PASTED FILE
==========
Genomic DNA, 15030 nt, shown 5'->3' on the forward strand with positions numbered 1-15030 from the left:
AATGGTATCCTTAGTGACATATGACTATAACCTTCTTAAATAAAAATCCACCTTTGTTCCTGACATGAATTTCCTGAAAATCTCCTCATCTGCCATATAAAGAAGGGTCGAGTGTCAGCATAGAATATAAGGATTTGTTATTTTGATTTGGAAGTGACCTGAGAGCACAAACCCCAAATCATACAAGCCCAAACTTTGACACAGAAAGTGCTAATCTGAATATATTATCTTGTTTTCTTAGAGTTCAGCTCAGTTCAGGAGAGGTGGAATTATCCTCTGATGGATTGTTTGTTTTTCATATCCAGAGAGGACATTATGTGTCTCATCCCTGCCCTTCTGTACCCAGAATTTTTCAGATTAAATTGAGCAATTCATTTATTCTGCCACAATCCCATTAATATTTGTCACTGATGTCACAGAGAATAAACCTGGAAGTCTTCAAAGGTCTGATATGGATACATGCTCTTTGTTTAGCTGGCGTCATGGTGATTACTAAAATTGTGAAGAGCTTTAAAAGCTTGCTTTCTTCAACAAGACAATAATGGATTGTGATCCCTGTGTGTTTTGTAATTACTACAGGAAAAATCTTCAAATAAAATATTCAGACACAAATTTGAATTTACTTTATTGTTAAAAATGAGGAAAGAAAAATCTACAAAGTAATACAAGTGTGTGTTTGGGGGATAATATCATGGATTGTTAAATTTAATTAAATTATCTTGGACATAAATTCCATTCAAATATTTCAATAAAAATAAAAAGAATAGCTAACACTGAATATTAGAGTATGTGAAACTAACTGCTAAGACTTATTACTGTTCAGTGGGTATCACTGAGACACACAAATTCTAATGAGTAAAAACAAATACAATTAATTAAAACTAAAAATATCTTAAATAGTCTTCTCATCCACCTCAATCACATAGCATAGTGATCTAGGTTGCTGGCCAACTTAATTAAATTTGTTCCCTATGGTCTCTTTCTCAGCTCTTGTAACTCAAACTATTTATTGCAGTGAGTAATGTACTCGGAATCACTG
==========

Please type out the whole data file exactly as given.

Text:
Genomic DNA, 15030 nt, shown 5'->3' on the forward strand with positions numbered 1-15030 from the left:
AATGGTATCCTTAGTGACATATGACTATAACCTTCTTAAATAAAAATCCACCTTTGTTCCTGACATGAATTTCCTGAAAATCTCCTCATCTGCCATATAAAGAAGGGTCGAGTGTCAGCATAGAATATAAGGATTTGTTATTTTGATTTGGAAGTGACCTGAGAGCACAAACCCCAAATCATACAAGCCCAAACTTTGACACAGAAAGTGCTAATCTGAATATATTATCTTGTTTTCTTAGAGTTCAGCTCAGTTCAGGAGAGGTGGAATTATCCTCTGATGGATTGTTTGTTTTTCATATCCAGAGAGGACATTATGTGTCTCATCCCTGCCCTTCTGTACCCAGAATTTTTCAGATTAAATTGAGCAATTCATTTATTCTGCCACAATCCCATTAATATTTGTCACTGATGTCACAGAGAATAAACCTGGAAGTCTTCAAAGGTCTGATATGGATACATGCTCTTTGTTTAGCTGGCGTCATGGTGATTACTAAAATTGTGAAGAGCTTTAAAAGCTTGCTTTCTTCAACAAGACAATAATGGATTGTGATCCCTGTGTGTTTTGTAATTACTACAGGAAAAATCTTCAAATAAAATATTCAGACACAAATTTGAATTTACTTTATTGTTAAAAATGAGGAAAGAAAAATCTACAAAGTAATACAAGTGTGTGTTTGGGGGATAATATCATGGATTGTTAAATTTAATTAAATTATCTTGGACATAAATTCCATTCAAATATTTCAATAAAAATAAAAAGAATAGCTAACACTGAATATTAGAGTATGTGAAACTAACTGCTAAGACTTATTACTGTTCAGTGGGTATCACTGAGACACACAAATTCTAATGAGTAAAAACAAATACAATTAATTAAAACTAAAAATATCTTAAATAGTCTTCTCATCCACCTCAATCACATAGCATAGTGATCTAGGTTGCTGGCCAACTTAATTAAATTTGTTCCCTATGGTCTCTTTCTCAGCTCTTGTAACTCAAACTATTTATTGCAGTGAGTAATGTACTCGGAATCACTG